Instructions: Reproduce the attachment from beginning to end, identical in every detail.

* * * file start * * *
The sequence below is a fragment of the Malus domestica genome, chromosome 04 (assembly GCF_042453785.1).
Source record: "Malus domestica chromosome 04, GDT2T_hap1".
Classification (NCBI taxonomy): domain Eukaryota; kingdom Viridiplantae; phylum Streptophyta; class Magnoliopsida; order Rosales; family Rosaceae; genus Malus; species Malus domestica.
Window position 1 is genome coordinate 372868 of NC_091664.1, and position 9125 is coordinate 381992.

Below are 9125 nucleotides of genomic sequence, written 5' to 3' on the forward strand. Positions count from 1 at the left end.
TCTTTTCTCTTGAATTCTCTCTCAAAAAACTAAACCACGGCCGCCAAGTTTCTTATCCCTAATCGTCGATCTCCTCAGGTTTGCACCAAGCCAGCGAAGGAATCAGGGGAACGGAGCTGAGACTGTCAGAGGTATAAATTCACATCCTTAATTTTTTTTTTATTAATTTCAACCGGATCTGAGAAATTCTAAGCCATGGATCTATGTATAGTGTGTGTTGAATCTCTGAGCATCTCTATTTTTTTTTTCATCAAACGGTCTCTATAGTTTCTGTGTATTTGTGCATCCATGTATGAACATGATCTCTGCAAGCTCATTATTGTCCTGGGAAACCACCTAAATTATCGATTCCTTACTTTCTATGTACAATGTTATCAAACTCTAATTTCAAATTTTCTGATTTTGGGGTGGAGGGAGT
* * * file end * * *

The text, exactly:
The sequence below is a fragment of the Malus domestica genome, chromosome 04 (assembly GCF_042453785.1).
Source record: "Malus domestica chromosome 04, GDT2T_hap1".
Classification (NCBI taxonomy): domain Eukaryota; kingdom Viridiplantae; phylum Streptophyta; class Magnoliopsida; order Rosales; family Rosaceae; genus Malus; species Malus domestica.
Window position 1 is genome coordinate 372868 of NC_091664.1, and position 9125 is coordinate 381992.

Below are 9125 nucleotides of genomic sequence, written 5' to 3' on the forward strand. Positions count from 1 at the left end.
TCTTTTCTCTTGAATTCTCTCTCAAAAAACTAAACCACGGCCGCCAAGTTTCTTATCCCTAATCGTCGATCTCCTCAGGTTTGCACCAAGCCAGCGAAGGAATCAGGGGAACGGAGCTGAGACTGTCAGAGGTATAAATTCACATCCTTAATTTTTTTTTTATTAATTTCAACCGGATCTGAGAAATTCTAAGCCATGGATCTATGTATAGTGTGTGTTGAATCTCTGAGCATCTCTATTTTTTTTTTCATCAAACGGTCTCTATAGTTTCTGTGTATTTGTGCATCCATGTATGAACATGATCTCTGCAAGCTCATTATTGTCCTGGGAAACCACCTAAATTATCGATTCCTTACTTTCTATGTACAATGTTATCAAACTCTAATTTCAAATTTTCTGATTTTGGGGTGGAGGGAGT